in the past decade, but not enough to convince many musicians that the guitarist should
be allowed to sit in with a symphony orchestra. Although this article will not involve any
musical examples, it will suggest some very practical ways in which to improve your
reading skills.
First, I think we should list several guitar styles and show the levels of reading ability
among guitarists in each genre. This analysis is based on my 20 years of experience in
crossing all types of guitar players, and by no means is the final word (there are plenty of
exceptions); however, trust me that the general assumptions are accurate. The list starts
with the best guitar readers and ends with the worst and takes into account the overall
ability to read music, knowledge of the fingerboard, sight-reading facility, horizontal reading (single notes), and vertical reading (notes stacked upon one another chords,  counterpoint, etc).

1. Studio  4. Rock  7. Blues
2. Jazz  5. Pop  8. Flamenco
3. Classical  6. Country  9. Folk

It’s not hard to guess that studio guitarists would be the best readers. They have
usually spent the most time practicing their reading in preparation for becoming session
players. In general, jazz guitarists have also spent a great deal of time with written music,
and in many cases have attended universities that stress the reading of music. Classical
guitarists usually spend a large amount of time in learning to read music; their goal is
usually to learn how to read well enough in order to read or transcribe classical guitar
compositions and then memorize them. Unfortunately, classical guitarists are usually
poor sight-readers.
Starting with the rock, pop, and country guitarists, the levels of reading drop
considerably for a few simple reasons. In the case of the rock guitarist, he or she usually
starts to pick up the guitar by ear. This is by no means a detriment; in fact, I’ve noticed that
many rock and pop guitarists have better ear training than the studio, jazz, or classical
players. As we know, some of the most innovative guitar playing has come from rock
guitarists who did not read a note (e.g., Jimi Hendrix). So if you plan to be in that category
you need not read further.

However, for those of you who are a little more practical, you
can see that the days of the rock guitarist not needing to read music are over. There are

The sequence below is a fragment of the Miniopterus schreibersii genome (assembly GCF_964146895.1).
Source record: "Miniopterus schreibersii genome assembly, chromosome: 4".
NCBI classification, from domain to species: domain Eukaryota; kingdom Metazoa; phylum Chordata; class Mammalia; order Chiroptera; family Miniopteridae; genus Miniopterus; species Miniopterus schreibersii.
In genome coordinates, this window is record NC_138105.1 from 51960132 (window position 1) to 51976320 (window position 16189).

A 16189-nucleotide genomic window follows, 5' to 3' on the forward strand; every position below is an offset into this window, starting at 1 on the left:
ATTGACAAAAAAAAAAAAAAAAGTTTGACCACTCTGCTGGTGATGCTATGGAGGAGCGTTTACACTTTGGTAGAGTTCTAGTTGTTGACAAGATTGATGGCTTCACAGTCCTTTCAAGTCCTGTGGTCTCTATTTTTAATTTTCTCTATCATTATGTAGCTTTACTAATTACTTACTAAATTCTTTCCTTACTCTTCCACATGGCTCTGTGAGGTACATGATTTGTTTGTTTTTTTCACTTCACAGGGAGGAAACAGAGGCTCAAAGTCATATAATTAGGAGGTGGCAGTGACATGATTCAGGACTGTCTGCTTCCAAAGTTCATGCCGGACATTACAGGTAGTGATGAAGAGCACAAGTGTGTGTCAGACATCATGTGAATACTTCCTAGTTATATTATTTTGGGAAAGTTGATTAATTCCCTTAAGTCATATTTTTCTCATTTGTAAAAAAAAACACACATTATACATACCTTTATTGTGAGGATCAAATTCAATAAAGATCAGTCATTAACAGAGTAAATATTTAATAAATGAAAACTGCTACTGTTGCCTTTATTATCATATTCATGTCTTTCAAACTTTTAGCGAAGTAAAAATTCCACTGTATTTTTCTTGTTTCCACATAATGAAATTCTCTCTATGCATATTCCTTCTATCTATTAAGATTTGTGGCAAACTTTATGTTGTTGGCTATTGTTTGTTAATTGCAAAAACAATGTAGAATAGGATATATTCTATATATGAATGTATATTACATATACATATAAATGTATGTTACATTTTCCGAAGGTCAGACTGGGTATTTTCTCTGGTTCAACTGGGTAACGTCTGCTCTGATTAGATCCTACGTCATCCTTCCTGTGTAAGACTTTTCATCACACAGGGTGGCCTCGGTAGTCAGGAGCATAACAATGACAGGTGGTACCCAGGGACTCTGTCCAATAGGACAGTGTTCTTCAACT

just too many guitarists out there competing for the same job.
The blues, flamenco, and folk guitarists are usually the worst readers, but I don’t
mean any insult. The traditions for learning such styles run very deep, and in the past
have had very little to do with reading written music.
Looking at this list of guitar stylists and their general reading abilities, you might get
some idea of where you fit in. For example, if you are a folk guitarist looking to break into
the studios, you just may have a great deal of work to do in the reading department.
There are several steps you can take right away to help improve your reading. First of
all, give yourself this test to determine your weakest points:

1. Randomly select a note, such as B b. Play it on each string, starting with the sixth up
to the first, as fast as you can. For example, if you were using the note B b, you
would go from the sixth string’s 6th fret to the fifth string’s 1st fret, the fourth string’s
8th fret, the third string’s 3rd fret, the second string’s 11th fret, and the first string’s
6th fret. If you can complete the test from the sixth string to the first string in
between one and two second’s time, you have an excellent knowledge of the
fingerboard. Three to four seconds is average; if it takes longer than that”well,
you know you need some work. Try this exercise with all the chromatic tones.


Guitarist Proves That Djent Jazz & Funk Can Be Combined With Brilliant Results

Guitarist Proves That Djent, Jazz, and Funk Can Be Combined With Brilliant Results

Spanish guitarist Mike Le Rossetti is a highly skilled axe-wielder who demonstrated that seemingly completely different music genres can be combined with killer results.

Specifically, Mike took djent, jazz and funk, and mixed ’em up in an appropriately-titled ditty “Djent Jazz Funk.”

“I really enjoy playing these three music styles, so why not mix them?” he rightfully asks.

The song sees Mr. Le Rosetti jamming on his 8-string guitar, utilizing a variety of playing techniques such as slap, tapping, bass guitar-like finger picking, a pinch of shredding and more.

To give credit where credit is due, we’d like to thank UG user LightxGrenade for pointing this video out in one of the recent news updates. You can check out the clip below.